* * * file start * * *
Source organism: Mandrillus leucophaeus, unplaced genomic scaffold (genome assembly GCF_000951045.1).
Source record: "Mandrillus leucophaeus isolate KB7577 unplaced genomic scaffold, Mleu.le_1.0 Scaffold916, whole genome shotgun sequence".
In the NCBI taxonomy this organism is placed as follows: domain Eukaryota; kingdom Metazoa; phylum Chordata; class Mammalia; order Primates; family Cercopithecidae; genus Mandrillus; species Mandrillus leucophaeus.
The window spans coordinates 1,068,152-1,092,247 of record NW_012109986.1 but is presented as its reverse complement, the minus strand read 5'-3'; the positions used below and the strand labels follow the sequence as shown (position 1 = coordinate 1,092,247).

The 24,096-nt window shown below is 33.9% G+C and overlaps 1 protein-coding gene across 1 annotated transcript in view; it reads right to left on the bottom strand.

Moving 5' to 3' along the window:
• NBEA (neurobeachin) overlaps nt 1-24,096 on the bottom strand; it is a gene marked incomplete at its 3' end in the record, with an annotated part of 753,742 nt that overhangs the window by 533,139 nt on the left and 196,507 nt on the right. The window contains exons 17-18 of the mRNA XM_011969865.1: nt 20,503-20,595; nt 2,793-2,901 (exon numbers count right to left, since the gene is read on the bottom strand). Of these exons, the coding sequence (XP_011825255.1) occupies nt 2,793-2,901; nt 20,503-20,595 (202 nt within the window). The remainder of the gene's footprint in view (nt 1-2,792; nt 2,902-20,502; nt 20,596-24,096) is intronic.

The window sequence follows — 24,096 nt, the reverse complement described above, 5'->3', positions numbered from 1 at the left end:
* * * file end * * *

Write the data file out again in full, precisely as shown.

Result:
Source organism: Mandrillus leucophaeus, unplaced genomic scaffold (genome assembly GCF_000951045.1).
Source record: "Mandrillus leucophaeus isolate KB7577 unplaced genomic scaffold, Mleu.le_1.0 Scaffold916, whole genome shotgun sequence".
In the NCBI taxonomy this organism is placed as follows: domain Eukaryota; kingdom Metazoa; phylum Chordata; class Mammalia; order Primates; family Cercopithecidae; genus Mandrillus; species Mandrillus leucophaeus.
The window spans coordinates 1,068,152-1,092,247 of record NW_012109986.1 but is presented as its reverse complement, the minus strand read 5'-3'; the positions used below and the strand labels follow the sequence as shown (position 1 = coordinate 1,092,247).

The 24,096-nt window shown below is 33.9% G+C and overlaps 1 protein-coding gene across 1 annotated transcript in view; it reads right to left on the bottom strand.

Moving 5' to 3' along the window:
• NBEA (neurobeachin) overlaps nt 1-24,096 on the bottom strand; it is a gene marked incomplete at its 3' end in the record, with an annotated part of 753,742 nt that overhangs the window by 533,139 nt on the left and 196,507 nt on the right. The window contains exons 17-18 of the mRNA XM_011969865.1: nt 20,503-20,595; nt 2,793-2,901 (exon numbers count right to left, since the gene is read on the bottom strand). Of these exons, the coding sequence (XP_011825255.1) occupies nt 2,793-2,901; nt 20,503-20,595 (202 nt within the window). The remainder of the gene's footprint in view (nt 1-2,792; nt 2,902-20,502; nt 20,596-24,096) is intronic.

The window sequence follows — 24,096 nt, the reverse complement described above, 5'->3', positions numbered from 1 at the left end: